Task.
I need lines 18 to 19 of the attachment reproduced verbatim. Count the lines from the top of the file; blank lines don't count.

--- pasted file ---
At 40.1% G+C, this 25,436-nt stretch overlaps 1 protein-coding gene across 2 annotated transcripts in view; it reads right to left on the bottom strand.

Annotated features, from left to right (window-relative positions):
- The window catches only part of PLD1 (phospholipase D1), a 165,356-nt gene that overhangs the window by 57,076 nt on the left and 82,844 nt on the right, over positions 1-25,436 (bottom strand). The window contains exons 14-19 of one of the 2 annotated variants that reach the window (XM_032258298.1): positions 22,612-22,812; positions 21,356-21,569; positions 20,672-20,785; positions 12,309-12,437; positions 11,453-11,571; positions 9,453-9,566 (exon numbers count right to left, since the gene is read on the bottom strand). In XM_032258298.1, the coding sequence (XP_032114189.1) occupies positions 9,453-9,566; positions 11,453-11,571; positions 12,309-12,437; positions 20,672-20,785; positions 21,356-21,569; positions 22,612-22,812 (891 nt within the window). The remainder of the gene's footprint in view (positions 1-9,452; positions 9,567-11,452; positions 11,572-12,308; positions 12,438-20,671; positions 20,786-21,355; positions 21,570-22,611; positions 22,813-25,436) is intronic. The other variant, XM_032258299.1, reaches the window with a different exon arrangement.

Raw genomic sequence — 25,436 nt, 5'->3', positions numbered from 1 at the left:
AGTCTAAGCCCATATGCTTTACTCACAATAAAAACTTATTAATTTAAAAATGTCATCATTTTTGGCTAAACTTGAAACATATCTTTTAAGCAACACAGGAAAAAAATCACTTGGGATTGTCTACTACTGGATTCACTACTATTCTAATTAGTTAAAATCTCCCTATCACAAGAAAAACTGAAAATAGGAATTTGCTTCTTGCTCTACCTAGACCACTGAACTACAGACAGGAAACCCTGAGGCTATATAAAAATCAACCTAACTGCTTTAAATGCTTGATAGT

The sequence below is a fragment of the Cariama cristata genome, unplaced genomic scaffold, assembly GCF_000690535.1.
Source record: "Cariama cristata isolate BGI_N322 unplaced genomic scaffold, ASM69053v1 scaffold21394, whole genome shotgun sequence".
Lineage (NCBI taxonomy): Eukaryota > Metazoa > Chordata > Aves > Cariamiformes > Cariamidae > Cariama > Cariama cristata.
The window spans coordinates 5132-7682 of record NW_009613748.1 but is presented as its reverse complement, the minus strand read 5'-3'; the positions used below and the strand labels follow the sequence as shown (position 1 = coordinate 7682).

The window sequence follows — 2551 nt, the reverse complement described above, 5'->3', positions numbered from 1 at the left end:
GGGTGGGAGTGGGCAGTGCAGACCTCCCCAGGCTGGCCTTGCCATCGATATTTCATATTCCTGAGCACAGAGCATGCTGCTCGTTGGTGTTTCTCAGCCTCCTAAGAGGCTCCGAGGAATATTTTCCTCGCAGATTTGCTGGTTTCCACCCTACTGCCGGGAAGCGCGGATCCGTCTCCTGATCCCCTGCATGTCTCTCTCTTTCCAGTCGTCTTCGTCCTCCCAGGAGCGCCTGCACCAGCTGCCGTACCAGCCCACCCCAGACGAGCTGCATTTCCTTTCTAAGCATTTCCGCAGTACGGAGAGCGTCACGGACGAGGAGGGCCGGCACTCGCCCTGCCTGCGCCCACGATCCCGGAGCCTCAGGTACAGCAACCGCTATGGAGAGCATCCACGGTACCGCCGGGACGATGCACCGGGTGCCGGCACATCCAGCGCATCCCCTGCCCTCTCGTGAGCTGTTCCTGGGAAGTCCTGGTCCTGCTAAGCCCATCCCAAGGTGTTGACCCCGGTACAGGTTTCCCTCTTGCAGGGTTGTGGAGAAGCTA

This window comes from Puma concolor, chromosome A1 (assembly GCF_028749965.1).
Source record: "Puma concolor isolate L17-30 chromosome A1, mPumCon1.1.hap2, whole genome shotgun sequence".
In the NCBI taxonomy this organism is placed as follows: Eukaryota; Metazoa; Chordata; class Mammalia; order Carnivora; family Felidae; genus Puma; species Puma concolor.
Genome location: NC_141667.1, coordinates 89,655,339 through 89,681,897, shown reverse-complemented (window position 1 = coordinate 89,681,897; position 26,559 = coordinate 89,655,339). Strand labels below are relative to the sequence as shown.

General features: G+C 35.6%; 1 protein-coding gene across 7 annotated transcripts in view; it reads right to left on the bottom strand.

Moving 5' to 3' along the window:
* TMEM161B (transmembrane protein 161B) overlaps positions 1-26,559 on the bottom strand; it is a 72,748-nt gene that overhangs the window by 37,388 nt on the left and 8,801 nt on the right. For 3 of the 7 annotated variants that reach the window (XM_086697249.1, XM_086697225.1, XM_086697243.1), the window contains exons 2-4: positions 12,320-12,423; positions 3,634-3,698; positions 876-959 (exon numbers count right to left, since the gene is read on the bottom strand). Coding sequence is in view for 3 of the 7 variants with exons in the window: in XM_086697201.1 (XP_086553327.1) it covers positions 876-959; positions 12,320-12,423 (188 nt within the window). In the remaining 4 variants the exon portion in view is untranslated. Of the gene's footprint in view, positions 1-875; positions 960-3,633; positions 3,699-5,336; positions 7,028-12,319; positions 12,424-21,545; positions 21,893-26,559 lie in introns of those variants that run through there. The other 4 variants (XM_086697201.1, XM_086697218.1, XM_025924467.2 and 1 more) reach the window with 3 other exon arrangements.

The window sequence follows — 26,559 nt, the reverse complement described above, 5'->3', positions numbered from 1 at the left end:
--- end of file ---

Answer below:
* TMEM161B (transmembrane protein 161B) overlaps positions 1-26,559 on the bottom strand; it is a 72,748-nt gene that overhangs the window by 37,388 nt on the left and 8,801 nt on the right. For 3 of the 7 annotated variants that reach the window (XM_086697249.1, XM_086697225.1, XM_086697243.1), the window contains exons 2-4: positions 12,320-12,423; positions 3,634-3,698; positions 876-959 (exon numbers count right to left, since the gene is read on the bottom strand). Coding sequence is in view for 3 of the 7 variants with exons in the window: in XM_086697201.1 (XP_086553327.1) it covers positions 876-959; positions 12,320-12,423 (188 nt within the window). In the remaining 4 variants the exon portion in view is untranslated. Of the gene's footprint in view, positions 1-875; positions 960-3,633; positions 3,699-5,336; positions 7,028-12,319; positions 12,424-21,545; positions 21,893-26,559 lie in introns of those variants that run through there. The other 4 variants (XM_086697201.1, XM_086697218.1, XM_025924467.2 and 1 more) reach the window with 3 other exon arrangements.

The window sequence follows — 26,559 nt, the reverse complement described above, 5'->3', positions numbered from 1 at the left end: